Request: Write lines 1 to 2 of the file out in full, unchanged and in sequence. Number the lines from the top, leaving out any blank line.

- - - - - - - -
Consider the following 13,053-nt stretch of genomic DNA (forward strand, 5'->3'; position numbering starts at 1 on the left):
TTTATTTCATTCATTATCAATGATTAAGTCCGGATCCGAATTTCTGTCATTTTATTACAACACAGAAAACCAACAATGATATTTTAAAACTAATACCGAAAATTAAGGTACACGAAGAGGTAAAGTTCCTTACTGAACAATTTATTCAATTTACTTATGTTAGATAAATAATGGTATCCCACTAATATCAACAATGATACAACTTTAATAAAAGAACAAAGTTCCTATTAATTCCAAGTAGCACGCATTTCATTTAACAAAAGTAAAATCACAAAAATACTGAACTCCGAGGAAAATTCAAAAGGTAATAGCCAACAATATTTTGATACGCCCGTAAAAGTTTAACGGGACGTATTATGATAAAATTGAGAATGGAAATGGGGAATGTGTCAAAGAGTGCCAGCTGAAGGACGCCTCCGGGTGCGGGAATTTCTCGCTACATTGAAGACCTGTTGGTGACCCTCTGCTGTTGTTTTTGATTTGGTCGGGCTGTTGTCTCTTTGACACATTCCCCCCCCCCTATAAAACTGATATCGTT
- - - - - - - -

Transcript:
Consider the following 13,053-nt stretch of genomic DNA (forward strand, 5'->3'; position numbering starts at 1 on the left):
TTTATTTCATTCATTATCAATGATTAAGTCCGGATCCGAATTTCTGTCATTTTATTACAACACAGAAAACCAACAATGATATTTTAAAACTAATACCGAAAATTAAGGTACACGAAGAGGTAAAGTTCCTTACTGAACAATTTATTCAATTTACTTATGTTAGATAAATAATGGTATCCCACTAATATCAACAATGATACAACTTTAATAAAAGAACAAAGTTCCTATTAATTCCAAGTAGCACGCATTTCATTTAACAAAAGTAAAATCACAAAAATACTGAACTCCGAGGAAAATTCAAAAGGTAATAGCCAACAATATTTTGATACGCCCGTAAAAGTTTAACGGGACGTATTATGATAAAATTGAGAATGGAAATGGGGAATGTGTCAAAGAGTGCCAGCTGAAGGACGCCTCCGGGTGCGGGAATTTCTCGCTACATTGAAGACCTGTTGGTGACCCTCTGCTGTTGTTTTTGATTTGGTCGGGCTGTTGTCTCTTTGACACATTCCCCCCCCCCTATAAAACTGATATCGTT